It is true that countries which are signatories to the Charter are every day violating the "Rights" listed in the Declaration. Summary executions, illegal imprisonment, torture, limitations on freedom of speech, association and religion: such things are commonplace. We should not however think only of the breaches of the Charter. There have been gains since 1948. Gandhi's words have often been quoted, but they are none the less true for that: "It is better to light a candle than to curse the darkness." The UN lit a candle fifty years ago when it issued its Declaration of Human Rights. It gave ordinary people the sense that they had the right to equal treatment and that governments were obliged to respect that right. We can sense the influence of the UN Declaration in the Truth and Reconciliation Committee in South Africa, which has uncovered crimes committed during the dark days of apartheid. The Declaration also gave people a new awareness of their own responsibility for Justice and Peace. Private organisms like Amnesty International, Human Rights Watch, Development and Peace, Third World Action, have enabled ordinary citizens to become involved with the people of other countries who are subject to injustices. International Tribunals have been set up, prosecutions instituted, judicial action taken. Those responsible for genocide or crimes against humanity have been tracked down and brought to justice, sometimes after twenty or thirty years of luxurious retirement in some rich country. The candles are slowly being lit.
We might listen to some prophetic voices. Archbishop Emmanuel Kataliko of Bukavu: "As pastor of the People of God, I address myself to the faithful of Bukavu and to men and women of good will. We must realize that peace is not in the first place the result of armed combat but rather of the more difficult human cultural and spiritual combat. We urgently appeal to local authorities to stop soldiers from looting villages and parishes in the interior of the country. We urge them to stop all the hunting down of people and to halt the vast number of arrests. Such practices do nothing to restore an atmosphere of serenity. We appeal once more to the conscience and sense of responsibility of military and political authorities, both national and international, to work for the construction of a durable peace which will be profitable to all." (Bukavu, 5 December 1998)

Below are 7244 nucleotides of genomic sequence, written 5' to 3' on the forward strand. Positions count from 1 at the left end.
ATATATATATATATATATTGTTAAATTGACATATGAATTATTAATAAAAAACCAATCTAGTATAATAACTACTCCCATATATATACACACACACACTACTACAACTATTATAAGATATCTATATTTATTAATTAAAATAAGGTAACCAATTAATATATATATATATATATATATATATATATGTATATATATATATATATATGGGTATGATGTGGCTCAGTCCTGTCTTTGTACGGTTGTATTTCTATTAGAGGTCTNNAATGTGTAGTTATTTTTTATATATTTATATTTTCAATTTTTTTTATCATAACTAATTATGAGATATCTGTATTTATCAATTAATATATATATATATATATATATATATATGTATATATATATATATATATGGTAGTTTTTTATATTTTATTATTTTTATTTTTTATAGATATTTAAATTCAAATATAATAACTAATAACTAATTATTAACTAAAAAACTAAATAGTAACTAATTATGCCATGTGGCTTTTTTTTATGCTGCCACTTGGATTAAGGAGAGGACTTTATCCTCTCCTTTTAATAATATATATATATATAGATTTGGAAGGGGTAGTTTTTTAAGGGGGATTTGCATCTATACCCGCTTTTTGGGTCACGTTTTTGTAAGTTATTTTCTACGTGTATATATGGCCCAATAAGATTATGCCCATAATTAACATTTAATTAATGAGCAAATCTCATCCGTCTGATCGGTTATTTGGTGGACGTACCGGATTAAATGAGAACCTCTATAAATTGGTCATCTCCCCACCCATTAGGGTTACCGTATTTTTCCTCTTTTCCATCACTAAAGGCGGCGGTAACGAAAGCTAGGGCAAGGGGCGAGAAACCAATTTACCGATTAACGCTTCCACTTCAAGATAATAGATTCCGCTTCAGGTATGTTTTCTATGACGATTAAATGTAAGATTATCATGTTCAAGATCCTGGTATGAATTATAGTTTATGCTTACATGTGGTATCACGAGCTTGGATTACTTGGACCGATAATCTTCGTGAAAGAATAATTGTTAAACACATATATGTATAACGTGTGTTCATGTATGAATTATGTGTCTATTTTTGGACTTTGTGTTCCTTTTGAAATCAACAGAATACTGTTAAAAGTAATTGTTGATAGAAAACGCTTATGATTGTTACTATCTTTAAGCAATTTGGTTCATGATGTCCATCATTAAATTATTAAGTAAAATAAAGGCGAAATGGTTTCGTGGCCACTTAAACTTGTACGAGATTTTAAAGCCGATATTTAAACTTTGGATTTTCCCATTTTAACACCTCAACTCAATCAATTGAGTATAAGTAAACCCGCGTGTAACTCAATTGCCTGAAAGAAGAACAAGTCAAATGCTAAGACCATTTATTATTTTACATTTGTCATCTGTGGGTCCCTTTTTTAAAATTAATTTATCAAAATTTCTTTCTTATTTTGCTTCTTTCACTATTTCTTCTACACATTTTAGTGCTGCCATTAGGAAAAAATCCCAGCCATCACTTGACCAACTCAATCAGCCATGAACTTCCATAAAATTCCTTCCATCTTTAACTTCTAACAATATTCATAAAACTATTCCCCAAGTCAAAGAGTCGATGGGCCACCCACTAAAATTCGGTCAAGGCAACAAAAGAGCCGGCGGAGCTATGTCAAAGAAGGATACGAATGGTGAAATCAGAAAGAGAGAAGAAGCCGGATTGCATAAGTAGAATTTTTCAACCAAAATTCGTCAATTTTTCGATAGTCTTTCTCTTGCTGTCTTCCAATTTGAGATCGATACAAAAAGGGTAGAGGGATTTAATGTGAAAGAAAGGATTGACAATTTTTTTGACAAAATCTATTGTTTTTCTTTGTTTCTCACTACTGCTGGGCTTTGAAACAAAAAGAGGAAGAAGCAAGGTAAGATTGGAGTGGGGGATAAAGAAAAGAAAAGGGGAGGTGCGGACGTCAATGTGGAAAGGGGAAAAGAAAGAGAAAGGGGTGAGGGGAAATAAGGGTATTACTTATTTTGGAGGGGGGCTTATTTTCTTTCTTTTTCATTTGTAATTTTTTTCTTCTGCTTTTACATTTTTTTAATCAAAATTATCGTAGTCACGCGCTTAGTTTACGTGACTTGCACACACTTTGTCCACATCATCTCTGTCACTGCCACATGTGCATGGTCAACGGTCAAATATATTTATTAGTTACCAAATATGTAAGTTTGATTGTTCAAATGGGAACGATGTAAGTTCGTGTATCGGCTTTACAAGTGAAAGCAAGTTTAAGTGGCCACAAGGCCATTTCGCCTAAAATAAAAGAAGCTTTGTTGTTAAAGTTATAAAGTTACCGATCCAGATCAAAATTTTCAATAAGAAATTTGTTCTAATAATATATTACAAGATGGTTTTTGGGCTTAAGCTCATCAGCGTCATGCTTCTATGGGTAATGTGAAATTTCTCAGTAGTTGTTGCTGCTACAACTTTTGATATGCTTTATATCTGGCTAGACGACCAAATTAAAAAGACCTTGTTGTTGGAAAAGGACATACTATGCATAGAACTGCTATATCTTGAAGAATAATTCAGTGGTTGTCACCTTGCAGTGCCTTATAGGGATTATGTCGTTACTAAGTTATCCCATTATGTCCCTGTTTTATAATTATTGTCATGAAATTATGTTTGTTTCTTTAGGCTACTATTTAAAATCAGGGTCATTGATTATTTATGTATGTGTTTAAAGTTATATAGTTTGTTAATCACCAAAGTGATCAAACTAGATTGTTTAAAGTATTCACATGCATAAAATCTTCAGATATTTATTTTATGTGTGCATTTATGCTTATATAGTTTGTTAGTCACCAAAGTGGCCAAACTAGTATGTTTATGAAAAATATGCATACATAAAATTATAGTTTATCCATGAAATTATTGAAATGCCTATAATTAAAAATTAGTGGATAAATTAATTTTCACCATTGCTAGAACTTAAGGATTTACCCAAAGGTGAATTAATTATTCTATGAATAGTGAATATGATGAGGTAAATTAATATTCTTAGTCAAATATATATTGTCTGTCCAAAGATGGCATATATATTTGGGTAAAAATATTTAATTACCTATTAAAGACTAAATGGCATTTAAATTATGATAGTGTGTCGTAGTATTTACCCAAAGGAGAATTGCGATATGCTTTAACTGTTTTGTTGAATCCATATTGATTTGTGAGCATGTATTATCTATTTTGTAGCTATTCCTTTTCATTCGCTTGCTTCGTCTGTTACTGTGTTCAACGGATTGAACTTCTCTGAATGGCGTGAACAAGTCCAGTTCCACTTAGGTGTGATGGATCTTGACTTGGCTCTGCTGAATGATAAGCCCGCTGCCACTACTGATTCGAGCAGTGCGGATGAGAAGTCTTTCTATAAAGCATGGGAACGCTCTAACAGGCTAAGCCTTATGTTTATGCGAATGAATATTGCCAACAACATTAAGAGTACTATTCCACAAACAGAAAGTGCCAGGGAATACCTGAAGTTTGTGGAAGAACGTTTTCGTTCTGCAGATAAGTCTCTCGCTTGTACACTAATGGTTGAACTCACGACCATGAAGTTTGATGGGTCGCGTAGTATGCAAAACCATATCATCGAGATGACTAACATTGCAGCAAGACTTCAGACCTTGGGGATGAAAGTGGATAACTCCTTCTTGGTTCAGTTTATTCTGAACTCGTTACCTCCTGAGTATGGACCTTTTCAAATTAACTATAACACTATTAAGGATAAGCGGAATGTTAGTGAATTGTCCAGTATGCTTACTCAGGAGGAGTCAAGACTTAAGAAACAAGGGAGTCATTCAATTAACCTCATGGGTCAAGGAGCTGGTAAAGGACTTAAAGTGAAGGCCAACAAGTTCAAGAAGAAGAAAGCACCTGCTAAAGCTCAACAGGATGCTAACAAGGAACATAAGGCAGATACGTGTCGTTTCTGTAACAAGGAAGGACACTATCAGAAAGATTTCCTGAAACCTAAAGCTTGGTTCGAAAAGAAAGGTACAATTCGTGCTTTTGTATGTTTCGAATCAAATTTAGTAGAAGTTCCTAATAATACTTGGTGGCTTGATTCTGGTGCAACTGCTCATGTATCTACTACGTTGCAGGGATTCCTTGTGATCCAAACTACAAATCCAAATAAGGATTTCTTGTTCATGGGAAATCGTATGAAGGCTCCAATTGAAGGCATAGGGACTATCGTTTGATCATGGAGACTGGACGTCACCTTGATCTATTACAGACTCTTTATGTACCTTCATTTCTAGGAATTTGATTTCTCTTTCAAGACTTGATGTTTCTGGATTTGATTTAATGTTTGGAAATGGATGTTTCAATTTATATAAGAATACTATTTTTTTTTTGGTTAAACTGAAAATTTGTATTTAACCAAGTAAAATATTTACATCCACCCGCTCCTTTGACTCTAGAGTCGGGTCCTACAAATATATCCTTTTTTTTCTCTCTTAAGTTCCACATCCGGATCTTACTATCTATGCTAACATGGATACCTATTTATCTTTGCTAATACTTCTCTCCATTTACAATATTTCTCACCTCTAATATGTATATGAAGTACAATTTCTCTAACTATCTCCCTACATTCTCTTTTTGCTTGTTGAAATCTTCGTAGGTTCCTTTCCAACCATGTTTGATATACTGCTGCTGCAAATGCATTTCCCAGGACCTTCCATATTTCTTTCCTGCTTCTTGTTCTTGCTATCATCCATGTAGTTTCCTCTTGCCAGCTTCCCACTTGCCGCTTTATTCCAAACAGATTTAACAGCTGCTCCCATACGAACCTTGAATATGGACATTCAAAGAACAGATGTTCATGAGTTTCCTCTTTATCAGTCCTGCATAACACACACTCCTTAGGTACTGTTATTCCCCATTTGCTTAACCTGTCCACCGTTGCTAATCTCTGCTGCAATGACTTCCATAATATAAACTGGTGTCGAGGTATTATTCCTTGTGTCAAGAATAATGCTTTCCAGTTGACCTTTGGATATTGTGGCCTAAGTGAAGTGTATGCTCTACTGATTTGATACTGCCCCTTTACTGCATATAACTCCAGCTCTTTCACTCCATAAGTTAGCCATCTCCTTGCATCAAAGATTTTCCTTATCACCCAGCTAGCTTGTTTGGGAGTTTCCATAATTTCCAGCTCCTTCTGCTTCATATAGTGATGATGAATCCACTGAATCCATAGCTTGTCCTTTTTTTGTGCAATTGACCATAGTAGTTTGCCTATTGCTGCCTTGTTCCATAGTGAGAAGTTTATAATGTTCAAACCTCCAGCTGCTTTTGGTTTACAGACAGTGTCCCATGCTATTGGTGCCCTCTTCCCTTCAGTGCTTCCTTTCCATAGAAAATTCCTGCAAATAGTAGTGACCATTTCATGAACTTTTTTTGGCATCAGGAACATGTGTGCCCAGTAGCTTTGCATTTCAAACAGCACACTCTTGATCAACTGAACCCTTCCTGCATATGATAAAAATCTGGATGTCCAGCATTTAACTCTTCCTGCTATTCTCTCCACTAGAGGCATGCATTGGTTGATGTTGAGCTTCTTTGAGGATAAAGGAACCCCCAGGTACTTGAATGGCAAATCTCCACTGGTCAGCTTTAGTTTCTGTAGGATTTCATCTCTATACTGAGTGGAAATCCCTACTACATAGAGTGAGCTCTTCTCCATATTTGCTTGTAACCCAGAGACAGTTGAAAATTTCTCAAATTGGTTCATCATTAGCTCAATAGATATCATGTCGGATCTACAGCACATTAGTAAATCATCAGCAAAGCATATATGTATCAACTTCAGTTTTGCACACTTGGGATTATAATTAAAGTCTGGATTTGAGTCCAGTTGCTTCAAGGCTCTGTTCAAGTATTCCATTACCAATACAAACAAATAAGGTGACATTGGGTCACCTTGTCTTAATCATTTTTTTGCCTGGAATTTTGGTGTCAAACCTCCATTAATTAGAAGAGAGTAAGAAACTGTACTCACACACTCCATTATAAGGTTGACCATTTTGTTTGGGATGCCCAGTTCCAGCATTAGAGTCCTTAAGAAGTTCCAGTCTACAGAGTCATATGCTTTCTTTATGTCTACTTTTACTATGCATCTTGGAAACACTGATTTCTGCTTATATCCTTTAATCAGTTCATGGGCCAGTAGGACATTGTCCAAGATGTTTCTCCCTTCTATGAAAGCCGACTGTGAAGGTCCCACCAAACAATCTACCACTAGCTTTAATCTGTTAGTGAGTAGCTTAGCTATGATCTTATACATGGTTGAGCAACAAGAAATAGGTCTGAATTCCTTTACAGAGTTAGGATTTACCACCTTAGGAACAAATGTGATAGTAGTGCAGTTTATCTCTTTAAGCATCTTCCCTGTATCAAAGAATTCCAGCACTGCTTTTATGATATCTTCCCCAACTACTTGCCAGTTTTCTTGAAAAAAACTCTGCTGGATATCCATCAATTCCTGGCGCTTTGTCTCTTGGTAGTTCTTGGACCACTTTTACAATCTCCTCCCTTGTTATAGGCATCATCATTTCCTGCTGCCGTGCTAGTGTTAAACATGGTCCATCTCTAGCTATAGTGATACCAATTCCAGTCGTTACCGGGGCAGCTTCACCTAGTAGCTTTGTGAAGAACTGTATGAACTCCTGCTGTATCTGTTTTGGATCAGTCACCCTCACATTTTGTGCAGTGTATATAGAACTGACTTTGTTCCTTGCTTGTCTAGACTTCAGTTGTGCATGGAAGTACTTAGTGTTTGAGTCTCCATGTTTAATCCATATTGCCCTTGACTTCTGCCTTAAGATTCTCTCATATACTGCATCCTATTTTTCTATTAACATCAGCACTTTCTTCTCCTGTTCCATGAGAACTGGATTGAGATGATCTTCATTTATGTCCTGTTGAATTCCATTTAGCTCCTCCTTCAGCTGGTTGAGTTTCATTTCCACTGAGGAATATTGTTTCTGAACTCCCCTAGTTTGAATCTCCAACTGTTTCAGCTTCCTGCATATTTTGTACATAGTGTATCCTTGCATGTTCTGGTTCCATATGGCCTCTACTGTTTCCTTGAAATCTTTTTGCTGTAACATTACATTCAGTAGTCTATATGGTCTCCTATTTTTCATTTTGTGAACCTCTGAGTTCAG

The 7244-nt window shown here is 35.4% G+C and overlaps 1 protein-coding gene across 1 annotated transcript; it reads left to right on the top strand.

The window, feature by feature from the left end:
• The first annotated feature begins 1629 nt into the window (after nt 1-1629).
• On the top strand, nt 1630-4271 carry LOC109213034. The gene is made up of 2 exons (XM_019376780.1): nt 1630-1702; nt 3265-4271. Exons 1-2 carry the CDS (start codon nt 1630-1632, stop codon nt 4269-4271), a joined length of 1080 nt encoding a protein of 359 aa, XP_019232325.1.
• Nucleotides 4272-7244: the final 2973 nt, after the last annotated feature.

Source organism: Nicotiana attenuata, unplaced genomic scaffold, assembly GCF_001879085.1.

We may think too of the Vietnamese lady, Kim Thuc. She was a victim of American napalm bombs and became a symbol for a whole generation when she fled naked along a Vietnam road. "To pass from a war culture to a peace culture is not an impossible dream. It can become a reality if we truly want it to." Kim Thuc lives at the moment in Toronto and is an ambassador with UNESCO.
We are all acquainted with some organism which works for human rights. The Afrika Centre in Montreal (1644 rue St-Hubert), for example, organizes meetings to help Africans and Canadians to get to know each other better by discussing a variety of subjects of common interest. In particular, the Centre provides opportunities for rich people to meet poor people whom they would never otherwise see, and promotes activities which seek to present Africa in a positive light. This is one example of work for improving the world.
"Peace on earth to men of good will," is the Christmas message. A New Year will shortly be dawning, a year which will finally give way to the Year 2,000 and the next millennium. What are the little candles we can light to show the way to future peace? Each one no doubt must decide for himself or herself.
Here are some suggestions:
* Take part in the Walk for Peace with the Young of the World.
* Sign a petition for Third World Action.
* Join an organism dedicated to promoting international justice or development.
* Make a gift to Development and Peace or to a missionary community.
* Take part in a memorial service for victims of violence, (like that for the young women killed ten years ago at the Polytechnic Institute.)
* Pray for peace in the world.
* Buy a book about peace for your children.
* Be reconciled with a neighbour or relative.
* Wish each other peace during family feasts.
Our wish: Do not just keep the peace: spread it.
Paix (French). Shalom (Hebrew). Amahoro (Kinyarwanda). Amani (Kiswahili). Here (Bambara). Peace!
Michel Fortin, M.Afr.